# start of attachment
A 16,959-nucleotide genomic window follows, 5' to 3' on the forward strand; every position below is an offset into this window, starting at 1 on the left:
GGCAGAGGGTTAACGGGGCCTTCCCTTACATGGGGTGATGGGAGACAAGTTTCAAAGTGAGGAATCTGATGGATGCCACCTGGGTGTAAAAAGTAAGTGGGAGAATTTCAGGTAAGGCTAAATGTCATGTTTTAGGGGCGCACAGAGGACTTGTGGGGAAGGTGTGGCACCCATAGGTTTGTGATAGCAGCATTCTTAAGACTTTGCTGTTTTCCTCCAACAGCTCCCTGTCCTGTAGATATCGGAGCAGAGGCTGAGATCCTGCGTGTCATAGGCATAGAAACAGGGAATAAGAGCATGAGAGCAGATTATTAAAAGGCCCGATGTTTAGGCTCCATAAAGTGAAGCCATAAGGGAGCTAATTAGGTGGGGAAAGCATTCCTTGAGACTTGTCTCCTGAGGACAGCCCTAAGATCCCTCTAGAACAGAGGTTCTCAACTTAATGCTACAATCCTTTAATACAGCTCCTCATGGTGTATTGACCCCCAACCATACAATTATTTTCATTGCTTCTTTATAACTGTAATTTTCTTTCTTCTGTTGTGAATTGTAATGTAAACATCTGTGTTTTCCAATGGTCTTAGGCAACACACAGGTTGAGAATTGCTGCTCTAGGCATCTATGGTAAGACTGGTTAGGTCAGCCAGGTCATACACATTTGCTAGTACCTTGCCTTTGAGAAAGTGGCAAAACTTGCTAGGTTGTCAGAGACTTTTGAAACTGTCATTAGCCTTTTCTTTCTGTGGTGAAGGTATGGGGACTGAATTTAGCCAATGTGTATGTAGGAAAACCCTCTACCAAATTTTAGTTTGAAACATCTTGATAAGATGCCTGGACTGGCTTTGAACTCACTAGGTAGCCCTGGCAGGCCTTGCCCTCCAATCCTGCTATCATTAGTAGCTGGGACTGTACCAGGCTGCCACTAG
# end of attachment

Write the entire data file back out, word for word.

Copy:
A 16,959-nucleotide genomic window follows, 5' to 3' on the forward strand; every position below is an offset into this window, starting at 1 on the left:
GGCAGAGGGTTAACGGGGCCTTCCCTTACATGGGGTGATGGGAGACAAGTTTCAAAGTGAGGAATCTGATGGATGCCACCTGGGTGTAAAAAGTAAGTGGGAGAATTTCAGGTAAGGCTAAATGTCATGTTTTAGGGGCGCACAGAGGACTTGTGGGGAAGGTGTGGCACCCATAGGTTTGTGATAGCAGCATTCTTAAGACTTTGCTGTTTTCCTCCAACAGCTCCCTGTCCTGTAGATATCGGAGCAGAGGCTGAGATCCTGCGTGTCATAGGCATAGAAACAGGGAATAAGAGCATGAGAGCAGATTATTAAAAGGCCCGATGTTTAGGCTCCATAAAGTGAAGCCATAAGGGAGCTAATTAGGTGGGGAAAGCATTCCTTGAGACTTGTCTCCTGAGGACAGCCCTAAGATCCCTCTAGAACAGAGGTTCTCAACTTAATGCTACAATCCTTTAATACAGCTCCTCATGGTGTATTGACCCCCAACCATACAATTATTTTCATTGCTTCTTTATAACTGTAATTTTCTTTCTTCTGTTGTGAATTGTAATGTAAACATCTGTGTTTTCCAATGGTCTTAGGCAACACACAGGTTGAGAATTGCTGCTCTAGGCATCTATGGTAAGACTGGTTAGGTCAGCCAGGTCATACACATTTGCTAGTACCTTGCCTTTGAGAAAGTGGCAAAACTTGCTAGGTTGTCAGAGACTTTTGAAACTGTCATTAGCCTTTTCTTTCTGTGGTGAAGGTATGGGGACTGAATTTAGCCAATGTGTATGTAGGAAAACCCTCTACCAAATTTTAGTTTGAAACATCTTGATAAGATGCCTGGACTGGCTTTGAACTCACTAGGTAGCCCTGGCAGGCCTTGCCCTCCAATCCTGCTATCATTAGTAGCTGGGACTGTACCAGGCTGCCACTAG